Illinois State Museum Chicago Gallery Presents "Civil War Era Quilts from the Illinois State Museum"
Chicago, IL-- In commemoration of the 150th anniversary of the American Civil War, the Illinois State Museum Chicago Gallery presents an exhibition of eighteen quilts made during the era of the Civil War. Curated by Angela Goebel-Bain, Assistant Curator of Decorative Arts with the Illinois State Museum, the exhibition opens to the public June 18, 2012 and runs through September 14, 2012.
By the start of the American Civil War in 1861, quilts had long embodied the comfort and security of home and served as emblems of familial love. Caring wives and mothers sent thousands of quilts to war with soldiers so that their men could be wrapped in warmth and reminded of home.
Although many believed the war would be a short campaign, news spread within weeks that the government was unprepared to provide for the volunteer regiments. Women throughout the North organized themselves into Soldier's Aid Societies to send supplies of food, clothing and bedding, to their home regiments.
The exhibition includes:
- An album quilt made by a close neighbor of Abraham Lincoln and includes the names of Springfield women surrounding the Lincolns.
- A quilt that a wounded Civil War veteran helped his wife create after the war.
- A quilt made by a soldier's wife from Effingham whose son also volunteered when he came of age.
- Quilts made by mothers and sisters of soldiers
- A quilt made by a Jerseyville, Illinois, woman for her granddaughter in Tennessee, whose father was a Confederate officer
- Quilts representing the array of popular quilt styles of the Civil War period, including five outstanding appliqué quilts from a young Pennsylvania woman's dowry.
The Illinois State Museum Chicago Gallery, 100 West Randolph, suite 2-100, is located in the James R. Thompson Center and is one of five art sites around the state featuring Illinois artists and works from the Museum’s permanent collection. Gallery hours are Monday through Friday, 9 AM to 5 PM, closed state holidays. The Gallery is free and wheelchair-accessible. Tour and school groups are welcome. Please call for appointments for guided tours at 312-814-5322. Visit our website at: www.museum.state.il.us/ismsites/chicago/exhibitions.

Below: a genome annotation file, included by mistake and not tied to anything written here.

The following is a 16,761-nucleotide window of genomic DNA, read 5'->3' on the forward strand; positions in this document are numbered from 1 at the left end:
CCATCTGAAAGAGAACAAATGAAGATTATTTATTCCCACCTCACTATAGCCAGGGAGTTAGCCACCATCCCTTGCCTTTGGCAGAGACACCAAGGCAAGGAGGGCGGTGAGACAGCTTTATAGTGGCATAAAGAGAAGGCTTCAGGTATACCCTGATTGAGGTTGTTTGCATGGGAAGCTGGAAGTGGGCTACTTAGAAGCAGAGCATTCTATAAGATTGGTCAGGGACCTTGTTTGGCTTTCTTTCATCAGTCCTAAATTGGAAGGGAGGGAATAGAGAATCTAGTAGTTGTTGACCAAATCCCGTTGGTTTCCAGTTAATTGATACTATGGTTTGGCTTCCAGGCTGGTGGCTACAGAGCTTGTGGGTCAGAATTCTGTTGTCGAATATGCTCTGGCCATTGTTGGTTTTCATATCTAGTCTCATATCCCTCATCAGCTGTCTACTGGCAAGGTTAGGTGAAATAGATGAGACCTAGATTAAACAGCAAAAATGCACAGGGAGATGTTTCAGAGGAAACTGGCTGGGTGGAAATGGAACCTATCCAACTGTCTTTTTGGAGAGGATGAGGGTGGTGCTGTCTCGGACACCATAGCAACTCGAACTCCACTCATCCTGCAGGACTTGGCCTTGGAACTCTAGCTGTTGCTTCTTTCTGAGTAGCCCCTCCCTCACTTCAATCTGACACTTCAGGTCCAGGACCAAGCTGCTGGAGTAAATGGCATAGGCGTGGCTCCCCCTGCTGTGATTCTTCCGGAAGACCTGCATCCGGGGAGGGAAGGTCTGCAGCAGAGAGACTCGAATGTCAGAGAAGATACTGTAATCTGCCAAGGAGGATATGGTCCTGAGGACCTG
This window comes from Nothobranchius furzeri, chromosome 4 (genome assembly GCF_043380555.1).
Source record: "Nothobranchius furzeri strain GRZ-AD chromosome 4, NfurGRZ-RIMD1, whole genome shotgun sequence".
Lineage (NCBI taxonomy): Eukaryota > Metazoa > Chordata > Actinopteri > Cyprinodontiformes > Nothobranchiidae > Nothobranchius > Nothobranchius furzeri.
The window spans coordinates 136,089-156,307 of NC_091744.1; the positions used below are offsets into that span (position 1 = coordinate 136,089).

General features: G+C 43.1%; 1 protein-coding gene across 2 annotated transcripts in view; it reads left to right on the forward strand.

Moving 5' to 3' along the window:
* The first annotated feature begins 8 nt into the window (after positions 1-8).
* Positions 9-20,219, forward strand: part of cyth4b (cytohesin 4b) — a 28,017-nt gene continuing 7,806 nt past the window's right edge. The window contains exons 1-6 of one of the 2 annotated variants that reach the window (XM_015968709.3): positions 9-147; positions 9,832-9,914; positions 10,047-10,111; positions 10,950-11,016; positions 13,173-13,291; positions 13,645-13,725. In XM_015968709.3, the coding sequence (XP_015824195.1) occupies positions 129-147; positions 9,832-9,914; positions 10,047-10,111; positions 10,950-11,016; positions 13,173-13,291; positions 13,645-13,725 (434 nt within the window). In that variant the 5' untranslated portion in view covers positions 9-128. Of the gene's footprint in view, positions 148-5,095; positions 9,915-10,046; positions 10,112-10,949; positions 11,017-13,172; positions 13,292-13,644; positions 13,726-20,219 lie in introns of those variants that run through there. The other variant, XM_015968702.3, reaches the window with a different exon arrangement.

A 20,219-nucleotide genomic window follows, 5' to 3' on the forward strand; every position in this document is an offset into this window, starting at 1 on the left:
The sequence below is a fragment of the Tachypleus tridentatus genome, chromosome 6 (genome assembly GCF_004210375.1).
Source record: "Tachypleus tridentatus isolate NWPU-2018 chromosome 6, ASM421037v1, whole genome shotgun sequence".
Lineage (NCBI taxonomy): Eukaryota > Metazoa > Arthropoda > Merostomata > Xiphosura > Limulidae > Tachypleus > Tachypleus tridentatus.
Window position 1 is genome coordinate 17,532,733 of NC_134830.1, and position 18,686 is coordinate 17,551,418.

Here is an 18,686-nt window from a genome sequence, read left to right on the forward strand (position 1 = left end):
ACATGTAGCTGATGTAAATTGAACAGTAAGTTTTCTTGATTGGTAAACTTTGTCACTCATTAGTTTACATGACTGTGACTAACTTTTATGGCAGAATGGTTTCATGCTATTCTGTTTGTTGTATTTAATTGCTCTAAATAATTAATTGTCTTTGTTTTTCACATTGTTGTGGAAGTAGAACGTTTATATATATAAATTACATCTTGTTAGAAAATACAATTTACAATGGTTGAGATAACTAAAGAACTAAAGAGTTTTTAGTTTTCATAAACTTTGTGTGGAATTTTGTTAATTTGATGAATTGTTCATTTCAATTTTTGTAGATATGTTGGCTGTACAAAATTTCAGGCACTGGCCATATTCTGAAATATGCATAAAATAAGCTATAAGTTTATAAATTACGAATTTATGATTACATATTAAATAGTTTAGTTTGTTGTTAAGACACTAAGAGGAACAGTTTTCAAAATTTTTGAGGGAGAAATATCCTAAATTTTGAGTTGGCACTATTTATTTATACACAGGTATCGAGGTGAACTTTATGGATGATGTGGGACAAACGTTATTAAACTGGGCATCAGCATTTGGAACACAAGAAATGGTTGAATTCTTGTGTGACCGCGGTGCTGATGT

Note to editors: Selected high-resolution images are available for publicity. Contact Doug Stapleton, firstname.lastname@example.org or (312) 814-5320.
Civil War Era Quilts from the Illinois State Museum
Historical Information Sheet
By the American Civil War, quilts had long embodied the comfort and security of home and served as emblems of familial love. Caring wives and mothers sent thousands of quilts to war with soldiers so that their men could be wrapped in warmth and reminded of home.
Although many believed the war would be a short campaign, news spread within weeks that the government was unprepared to provide for the volunteer regiments. Women throughout the North organized themselves into Soldier's Aid Societies to send a wide range of supplies to the troops. In the early months of the war, the women's effort focused on providing for their home regiments.
Following the Union defeat at the Battle of Bull Run in July 1861, Northerners realized that this would be a sustained effort. In October, President Lincoln announced the formation of the U.S. Sanitary Commission, a national organization with branches throughout the North. Among the most active was the Northwestern Branch, centered in Chicago. In St. Louis the Western Sanitation Commission formed, and in Springfield, the Illinois Sanitary Commission. Each organization staffed hospitals and encouraged their cleanliness to thwart the spread of disease. Additional Illinois communities formed relief societies and began shipping supplies to their chosen Sanitary Commissions.
Among the most vital supplies listed in President Lincoln's appeal were "Blankets, Quilts” and other bedding, clothing and foodstuffs. The Illinois home front burst into a flurry of activity. Women made bedding and clothing, prepared food to ship, and fed troops moving through their towns. Local societies held numerous fundraisers, the largest of which were "Sanitary Fairs" staged to raise money to support the Sanitary Commissions. While Illinois women made utilitarian quilts for the soldiers, they created highly decorated quilts for fund-raising auctions at numerous Sanitary Fairs.
The war touched Illinois women in different ways. Quilters represented in this exhibition range from wives who bravely sent husbands and sons off to war, to mothers with young children on isolated rural farms. Some quilters were patriotic Unionists, and others are women who recently emigrated from the South whose sentiments towards the war are unknown. Many quilters come from communities that actively organized to support the Union soldiers, while others were young women seemingly untouched by the war.
Few quilts with a specific Civil War history survive. The dead were frequently buried in their family quilts. Soldier's quilts wore out with hard use. Quilts surviving from the era, however, help tell the stories of these most trying of times.
FOR MORE INFORMATION, PLEASE CONTACT:
Doug Stapleton at email@example.com (312) 814-5320
Jane Stevens at firstname.lastname@example.org (312) 814-5318
Thursday, May 24, 2012
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